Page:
When the worst thing VD stands for is actually venereal disease and not that February 14th holiday…
Yesterday was Valentine’s Day. And it was my first ever Valentine’s Day where I had a valentine. Ever. And I am 36 years old.
I didn’t need this Valentine’s Day to be a special day. And it really wasn’t. My boyfriend and I both worked a full 10 hour day plus commute. We came home and had dinner. We watched an episode of Heroes on Netflix. It was no big deal. But Valentine’s Day being no big deal was a VERY BIG DEAL for me.
I have very much hated the day for as long as I can remember. I didn’t even want the chocolate, though I was a sugar addicted compulsive eater. Because it came in a heart-shaped box which I was sure was only going to make the contents taste bitter. Like my heart.
Because I was sure that not only was I not going to get any romantic gifts that year, but I was never going to get any romantic gifts any year ever. I was going to be alone for my whole life. I was positive that I was fundamentally unlovable. And VD (as I used to call it) was a day when everything seemed to revolve around being single or not being single. Being loved or not being loved. Being somebody’s chosen, or being alone and neglected. It was about measuring up. And I not only didn’t measure up this time, I was never going to measure up.
For the first time, because I am in a relationship, I can look at the day with some clarity. Because it was too loaded for me to ever see it properly before. And I have to say, it is an unkind holiday to the single. I can see that there is first a kind of shaming of people who don’t have “a valentine.” There is an expectation that you should at least have something. A date. An admirer. A booty call. There is this underlying idea that to be alone on the day is pathetic.
And then there is a shaming of single people who hate it because they are being shamed. There is a clearly stated reprimand if you don’t like it, and especially if you say so. You are ruining it for everybody with your bitterness.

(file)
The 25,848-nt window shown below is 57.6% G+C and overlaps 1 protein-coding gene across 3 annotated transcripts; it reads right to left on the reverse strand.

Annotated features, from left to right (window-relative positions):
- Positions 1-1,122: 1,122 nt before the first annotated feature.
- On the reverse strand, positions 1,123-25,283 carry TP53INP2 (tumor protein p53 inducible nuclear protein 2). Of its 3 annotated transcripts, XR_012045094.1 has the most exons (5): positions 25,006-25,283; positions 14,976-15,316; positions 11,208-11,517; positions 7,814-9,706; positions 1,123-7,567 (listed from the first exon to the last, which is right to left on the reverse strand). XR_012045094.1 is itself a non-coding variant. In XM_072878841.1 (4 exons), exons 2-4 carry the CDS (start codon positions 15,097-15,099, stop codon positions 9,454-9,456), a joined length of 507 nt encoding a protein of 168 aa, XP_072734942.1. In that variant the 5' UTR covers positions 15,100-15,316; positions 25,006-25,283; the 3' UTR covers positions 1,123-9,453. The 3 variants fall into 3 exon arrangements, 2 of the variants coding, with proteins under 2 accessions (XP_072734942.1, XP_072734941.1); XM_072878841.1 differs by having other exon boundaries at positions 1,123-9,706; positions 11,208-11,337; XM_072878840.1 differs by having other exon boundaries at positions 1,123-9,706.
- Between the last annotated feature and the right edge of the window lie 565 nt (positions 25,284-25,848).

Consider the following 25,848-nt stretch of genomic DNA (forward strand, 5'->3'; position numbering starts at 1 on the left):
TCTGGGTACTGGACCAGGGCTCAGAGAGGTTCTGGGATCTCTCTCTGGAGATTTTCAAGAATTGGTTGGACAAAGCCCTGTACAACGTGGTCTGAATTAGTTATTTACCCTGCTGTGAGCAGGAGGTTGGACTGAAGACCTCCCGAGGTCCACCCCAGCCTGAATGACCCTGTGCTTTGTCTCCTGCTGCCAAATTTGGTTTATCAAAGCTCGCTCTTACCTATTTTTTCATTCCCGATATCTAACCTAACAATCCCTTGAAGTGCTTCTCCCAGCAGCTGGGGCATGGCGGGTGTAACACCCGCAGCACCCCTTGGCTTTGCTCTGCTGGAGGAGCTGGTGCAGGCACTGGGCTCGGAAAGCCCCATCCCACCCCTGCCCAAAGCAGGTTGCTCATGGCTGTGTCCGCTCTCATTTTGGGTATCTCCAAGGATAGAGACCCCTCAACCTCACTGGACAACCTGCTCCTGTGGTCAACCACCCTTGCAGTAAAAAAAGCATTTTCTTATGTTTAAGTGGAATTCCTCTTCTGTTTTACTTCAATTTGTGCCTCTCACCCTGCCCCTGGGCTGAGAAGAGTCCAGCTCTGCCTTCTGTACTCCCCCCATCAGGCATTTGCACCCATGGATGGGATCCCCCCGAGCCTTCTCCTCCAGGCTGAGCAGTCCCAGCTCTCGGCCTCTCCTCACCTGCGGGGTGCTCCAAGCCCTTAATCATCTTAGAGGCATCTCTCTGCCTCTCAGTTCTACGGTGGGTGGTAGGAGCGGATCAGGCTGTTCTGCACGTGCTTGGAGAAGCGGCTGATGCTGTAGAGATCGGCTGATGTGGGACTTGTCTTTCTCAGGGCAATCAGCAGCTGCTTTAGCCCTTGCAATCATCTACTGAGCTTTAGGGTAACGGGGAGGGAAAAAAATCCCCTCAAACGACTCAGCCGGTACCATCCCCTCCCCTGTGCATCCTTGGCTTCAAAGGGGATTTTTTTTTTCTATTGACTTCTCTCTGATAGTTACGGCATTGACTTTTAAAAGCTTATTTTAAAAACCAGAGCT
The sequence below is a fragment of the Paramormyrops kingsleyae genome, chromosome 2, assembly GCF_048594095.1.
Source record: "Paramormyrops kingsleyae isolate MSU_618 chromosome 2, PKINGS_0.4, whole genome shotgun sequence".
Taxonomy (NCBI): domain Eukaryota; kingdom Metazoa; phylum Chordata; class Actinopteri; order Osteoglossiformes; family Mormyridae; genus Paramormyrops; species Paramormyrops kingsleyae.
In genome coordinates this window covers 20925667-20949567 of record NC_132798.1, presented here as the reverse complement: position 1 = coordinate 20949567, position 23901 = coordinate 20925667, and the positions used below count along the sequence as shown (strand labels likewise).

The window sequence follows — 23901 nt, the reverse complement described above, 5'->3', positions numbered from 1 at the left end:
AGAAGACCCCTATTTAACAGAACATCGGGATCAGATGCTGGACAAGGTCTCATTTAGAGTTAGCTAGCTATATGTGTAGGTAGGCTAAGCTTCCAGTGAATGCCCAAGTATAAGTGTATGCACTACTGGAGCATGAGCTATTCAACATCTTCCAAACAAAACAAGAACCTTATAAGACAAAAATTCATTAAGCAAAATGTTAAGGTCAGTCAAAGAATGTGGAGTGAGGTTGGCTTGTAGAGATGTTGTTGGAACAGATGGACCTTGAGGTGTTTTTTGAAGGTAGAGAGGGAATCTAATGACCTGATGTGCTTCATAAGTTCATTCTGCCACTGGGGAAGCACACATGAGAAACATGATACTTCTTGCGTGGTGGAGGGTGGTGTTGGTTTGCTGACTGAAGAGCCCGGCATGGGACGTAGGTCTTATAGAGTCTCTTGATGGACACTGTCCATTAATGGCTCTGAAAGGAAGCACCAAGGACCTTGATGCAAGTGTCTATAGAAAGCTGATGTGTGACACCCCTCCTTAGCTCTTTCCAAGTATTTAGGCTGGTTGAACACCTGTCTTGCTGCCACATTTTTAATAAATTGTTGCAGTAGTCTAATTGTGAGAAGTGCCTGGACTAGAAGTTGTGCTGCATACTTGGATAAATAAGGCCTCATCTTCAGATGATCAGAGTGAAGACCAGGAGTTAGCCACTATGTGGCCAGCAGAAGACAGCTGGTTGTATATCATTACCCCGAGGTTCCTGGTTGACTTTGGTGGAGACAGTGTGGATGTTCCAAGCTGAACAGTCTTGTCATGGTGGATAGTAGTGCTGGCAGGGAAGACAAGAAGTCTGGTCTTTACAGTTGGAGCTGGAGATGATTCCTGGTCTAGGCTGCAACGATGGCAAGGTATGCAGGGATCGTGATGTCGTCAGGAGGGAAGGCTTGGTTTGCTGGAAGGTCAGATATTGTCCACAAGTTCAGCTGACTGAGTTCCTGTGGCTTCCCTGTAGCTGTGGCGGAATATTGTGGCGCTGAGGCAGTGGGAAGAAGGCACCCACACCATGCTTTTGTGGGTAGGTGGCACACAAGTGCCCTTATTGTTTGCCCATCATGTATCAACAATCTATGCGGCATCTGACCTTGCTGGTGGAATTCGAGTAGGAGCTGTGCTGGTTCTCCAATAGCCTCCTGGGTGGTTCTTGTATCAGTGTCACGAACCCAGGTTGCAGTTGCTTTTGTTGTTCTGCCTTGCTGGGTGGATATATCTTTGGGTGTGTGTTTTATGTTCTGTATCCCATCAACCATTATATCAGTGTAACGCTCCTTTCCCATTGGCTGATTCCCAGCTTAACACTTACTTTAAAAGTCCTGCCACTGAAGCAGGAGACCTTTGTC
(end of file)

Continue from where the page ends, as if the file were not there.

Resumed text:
Seriously? Bitter single people are ruining your Valentine’s Day? Are you joking? It was so hard to choke down your chocolate? It made your filet mignon with the person you love taste bad? You had to throw away your bouquet of roses because you couldn’t stand to look at it while Bob and Mary were hating February 14th?
I have compassion for those who suffer on that day. I’m serious. Not pity. Compassion. Because I suffered too. I hated the holiday. And I felt ashamed of myself for hating it. And for being bitter. And I am so grateful that I have a new context, and can see it from a new perspective.
No, I did not shun this Valentine’s Day. I have to admit that it felt amazing to have someone to give a gift to because I love him so much. My boyfriend did indeed get heart-shaped chocolate from me. And I am graciously (and very happily) accepting my gift of being whisked away to Florida for a long weekend at the end of the month. But it didn’t feel amazing because I “finally” got chosen. It felt amazing because it’s him. Because I have a relationship that has continued to exceed all of my expectations. Because it took 35 years, but I ended up with love that is better than a fairytale. Because it’s not “happily ever after.” It’s a day at a time of honor, and respect, and laughter, and music, and Netflix, and dinner together, and grocery shopping, and laundry, and cleaning the oven, and making the bed, and mundane life.
Getting my eating under control gave me a ridiculous amount of clarity in my life. Not being high on sugar, not being obsessed with eating, not being obsessed with my body and my weight opened up so much room in my head for understanding, and critical thinking, and hearing my intuition. But for the 7 years that I had clarity but no romance, I could not have been this clear about Valentine’s Day.
This has been a powerful reminder for me. That there are still things that exist in my blind spot. That there are still things I can’t see, for all of my heightened perception and lucidity. That my life will continue to change as long as I continue to grow. And it is my intention to grow. It is what I want and what I work for. So I’m looking forward to the next time I get taken out of my own context and watch the world shift.